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Posted by James Mercado

More Than Yarn

October 2, 2018

Foundation News, Love Where You Live, Making a Difference

Local residents worked together, transcended differences, ignited creativity, and created unlikely bonds.

Yarn may seem like an unusual item to use to bring a community together but that is exactly what it has done in Sumter. Sumter County Cultural Center’s Yarn Bomb project engaged local residents who share the love of crochet to brighten up the Town of Sumter with the help of a Connected Communities grant. Teams of nearly 100 local residents and USC Sumter college students has spent the last several months creating colorful fabric designs to be placed on trees, light fixtures, and building columns throughout the Town of Sumter community.   

The project brought together people from all walks of life in the community. Art teachers applied for grants to engage students in the project and volunteers visited senior homes to teach them how to crochet.

Local residents worked together, transcended differences, ignited creativity, and created unlikely bonds. Yarn Squad Leaders meet with teams of volunteers on a monthly basis for crochet and knitting sessions, creating bonds of friendship within the teams.

When asked to share a favorite story while working on the project, Michelle Ross, a Yarn Squad Leader, explained, “There isn’t one story that comes to mind.  The evenings with my team consisted of sharing stories of loss, life challenges, and healing journeys. I often left filled with emotions of inspiration and appreciation of how this project brought people together.”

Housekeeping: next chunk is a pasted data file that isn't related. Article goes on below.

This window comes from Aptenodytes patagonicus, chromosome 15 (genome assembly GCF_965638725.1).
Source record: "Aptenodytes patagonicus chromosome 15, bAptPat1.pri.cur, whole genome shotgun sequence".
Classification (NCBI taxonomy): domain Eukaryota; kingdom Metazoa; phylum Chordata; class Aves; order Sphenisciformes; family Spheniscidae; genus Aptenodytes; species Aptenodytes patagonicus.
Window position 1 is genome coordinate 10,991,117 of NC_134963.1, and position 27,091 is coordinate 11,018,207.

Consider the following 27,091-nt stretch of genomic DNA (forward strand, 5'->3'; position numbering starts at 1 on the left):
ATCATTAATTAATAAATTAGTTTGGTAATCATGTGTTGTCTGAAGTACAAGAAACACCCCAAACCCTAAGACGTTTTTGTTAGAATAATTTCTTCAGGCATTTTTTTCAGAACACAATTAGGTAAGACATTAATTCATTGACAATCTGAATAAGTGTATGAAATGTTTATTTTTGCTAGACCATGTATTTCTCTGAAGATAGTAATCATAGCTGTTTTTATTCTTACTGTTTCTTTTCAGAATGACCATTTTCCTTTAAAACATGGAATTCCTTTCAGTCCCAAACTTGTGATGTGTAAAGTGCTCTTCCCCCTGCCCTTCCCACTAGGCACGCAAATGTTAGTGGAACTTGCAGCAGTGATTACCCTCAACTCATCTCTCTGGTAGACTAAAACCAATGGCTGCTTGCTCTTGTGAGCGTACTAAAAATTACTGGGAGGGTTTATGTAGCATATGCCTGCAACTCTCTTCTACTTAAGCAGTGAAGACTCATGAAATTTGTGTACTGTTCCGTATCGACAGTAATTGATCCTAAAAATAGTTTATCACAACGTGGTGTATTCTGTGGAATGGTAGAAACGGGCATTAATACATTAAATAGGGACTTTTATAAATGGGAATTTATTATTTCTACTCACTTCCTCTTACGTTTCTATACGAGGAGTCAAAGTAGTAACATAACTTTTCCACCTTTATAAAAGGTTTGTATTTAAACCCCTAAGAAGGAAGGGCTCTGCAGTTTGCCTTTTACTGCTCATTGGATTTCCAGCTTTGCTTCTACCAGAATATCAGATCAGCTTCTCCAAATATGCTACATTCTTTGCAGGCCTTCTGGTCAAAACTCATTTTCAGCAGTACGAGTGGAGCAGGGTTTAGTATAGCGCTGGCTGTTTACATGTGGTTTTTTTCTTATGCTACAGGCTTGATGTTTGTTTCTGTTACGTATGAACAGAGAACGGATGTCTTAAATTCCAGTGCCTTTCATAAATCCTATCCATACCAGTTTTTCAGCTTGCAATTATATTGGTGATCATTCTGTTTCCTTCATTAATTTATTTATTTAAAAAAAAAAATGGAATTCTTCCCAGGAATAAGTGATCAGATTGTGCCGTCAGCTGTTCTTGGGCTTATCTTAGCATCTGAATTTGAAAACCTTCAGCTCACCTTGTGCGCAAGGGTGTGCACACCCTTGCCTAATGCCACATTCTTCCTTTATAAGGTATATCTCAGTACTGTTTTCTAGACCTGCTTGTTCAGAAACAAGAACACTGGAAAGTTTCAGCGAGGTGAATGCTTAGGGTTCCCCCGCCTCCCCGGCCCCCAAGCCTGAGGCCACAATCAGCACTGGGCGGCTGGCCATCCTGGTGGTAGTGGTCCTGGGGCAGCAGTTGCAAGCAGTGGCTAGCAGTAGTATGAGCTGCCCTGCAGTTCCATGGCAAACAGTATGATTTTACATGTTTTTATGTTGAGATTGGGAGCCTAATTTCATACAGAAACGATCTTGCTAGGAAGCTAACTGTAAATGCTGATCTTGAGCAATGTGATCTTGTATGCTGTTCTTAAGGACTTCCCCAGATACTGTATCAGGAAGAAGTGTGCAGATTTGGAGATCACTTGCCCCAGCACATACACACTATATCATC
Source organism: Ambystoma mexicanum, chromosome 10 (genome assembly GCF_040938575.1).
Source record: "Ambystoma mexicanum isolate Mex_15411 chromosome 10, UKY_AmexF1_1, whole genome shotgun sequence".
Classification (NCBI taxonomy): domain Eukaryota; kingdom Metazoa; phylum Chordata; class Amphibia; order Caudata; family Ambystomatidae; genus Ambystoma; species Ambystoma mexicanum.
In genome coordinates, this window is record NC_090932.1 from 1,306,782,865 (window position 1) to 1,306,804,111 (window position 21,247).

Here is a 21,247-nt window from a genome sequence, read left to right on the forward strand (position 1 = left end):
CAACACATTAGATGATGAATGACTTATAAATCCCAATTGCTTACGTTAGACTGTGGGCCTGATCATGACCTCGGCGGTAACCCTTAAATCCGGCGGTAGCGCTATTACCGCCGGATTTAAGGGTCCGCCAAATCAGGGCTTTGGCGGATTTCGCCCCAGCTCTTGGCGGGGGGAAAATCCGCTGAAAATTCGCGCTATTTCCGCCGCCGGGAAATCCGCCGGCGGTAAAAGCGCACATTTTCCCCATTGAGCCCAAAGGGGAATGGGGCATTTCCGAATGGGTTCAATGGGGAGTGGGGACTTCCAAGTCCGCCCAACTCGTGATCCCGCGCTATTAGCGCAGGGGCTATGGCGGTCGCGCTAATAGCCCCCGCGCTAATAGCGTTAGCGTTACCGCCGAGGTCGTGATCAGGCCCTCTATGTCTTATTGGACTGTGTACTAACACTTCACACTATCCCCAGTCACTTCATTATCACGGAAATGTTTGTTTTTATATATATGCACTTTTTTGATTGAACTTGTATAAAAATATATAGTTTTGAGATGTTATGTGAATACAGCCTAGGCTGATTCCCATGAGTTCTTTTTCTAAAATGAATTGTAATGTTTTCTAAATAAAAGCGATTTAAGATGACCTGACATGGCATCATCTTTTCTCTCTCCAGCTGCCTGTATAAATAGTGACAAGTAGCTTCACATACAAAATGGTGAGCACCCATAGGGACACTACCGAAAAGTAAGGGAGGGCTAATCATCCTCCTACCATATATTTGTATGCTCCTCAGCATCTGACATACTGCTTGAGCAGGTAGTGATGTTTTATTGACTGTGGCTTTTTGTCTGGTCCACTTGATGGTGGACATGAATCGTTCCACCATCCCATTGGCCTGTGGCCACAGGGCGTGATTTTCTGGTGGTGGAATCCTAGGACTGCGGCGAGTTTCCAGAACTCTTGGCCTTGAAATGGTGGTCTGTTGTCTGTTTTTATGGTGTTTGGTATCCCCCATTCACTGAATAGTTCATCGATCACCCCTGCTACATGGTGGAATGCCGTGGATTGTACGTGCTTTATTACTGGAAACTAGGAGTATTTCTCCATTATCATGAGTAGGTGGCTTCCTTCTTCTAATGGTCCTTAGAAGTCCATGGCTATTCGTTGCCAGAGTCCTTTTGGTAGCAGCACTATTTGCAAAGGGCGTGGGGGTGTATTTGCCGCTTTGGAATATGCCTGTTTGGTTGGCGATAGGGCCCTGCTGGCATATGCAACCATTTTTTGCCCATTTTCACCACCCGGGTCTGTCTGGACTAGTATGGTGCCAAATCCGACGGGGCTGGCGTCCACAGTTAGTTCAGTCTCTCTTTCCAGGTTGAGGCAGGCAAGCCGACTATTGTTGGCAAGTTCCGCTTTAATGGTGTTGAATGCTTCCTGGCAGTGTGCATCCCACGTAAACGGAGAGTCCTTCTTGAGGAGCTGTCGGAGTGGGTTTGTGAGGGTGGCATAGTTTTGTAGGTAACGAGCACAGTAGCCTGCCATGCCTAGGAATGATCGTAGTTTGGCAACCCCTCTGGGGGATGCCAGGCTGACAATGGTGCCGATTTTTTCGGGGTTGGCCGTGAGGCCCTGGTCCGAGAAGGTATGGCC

Ashley Long, another Yarn Squad Leader, summarized the project as, “The project that inspired others to give back to the community.”

Sumter County Cultural Commission Executive Director Melanie Colclough explained, “There are obvious things in the world that makes everyone uniquely different. But, if we take enough time, we would see just how much more alike we really are. This project, helped keep the focus more on our common humanity—so that we can all live together in harmony.”

The Yarn Squad hopes to have the final pieces installed outside Sumter County Cultural Center in the coming months. In addition, they have decided to expand the project and crochet hats and gloves to gift to Sumter’s homeless population. Those interested in getting involved in the project or donating funds to buy additional yarn for the project may contact Melanie Colclough at 803.436.2260.

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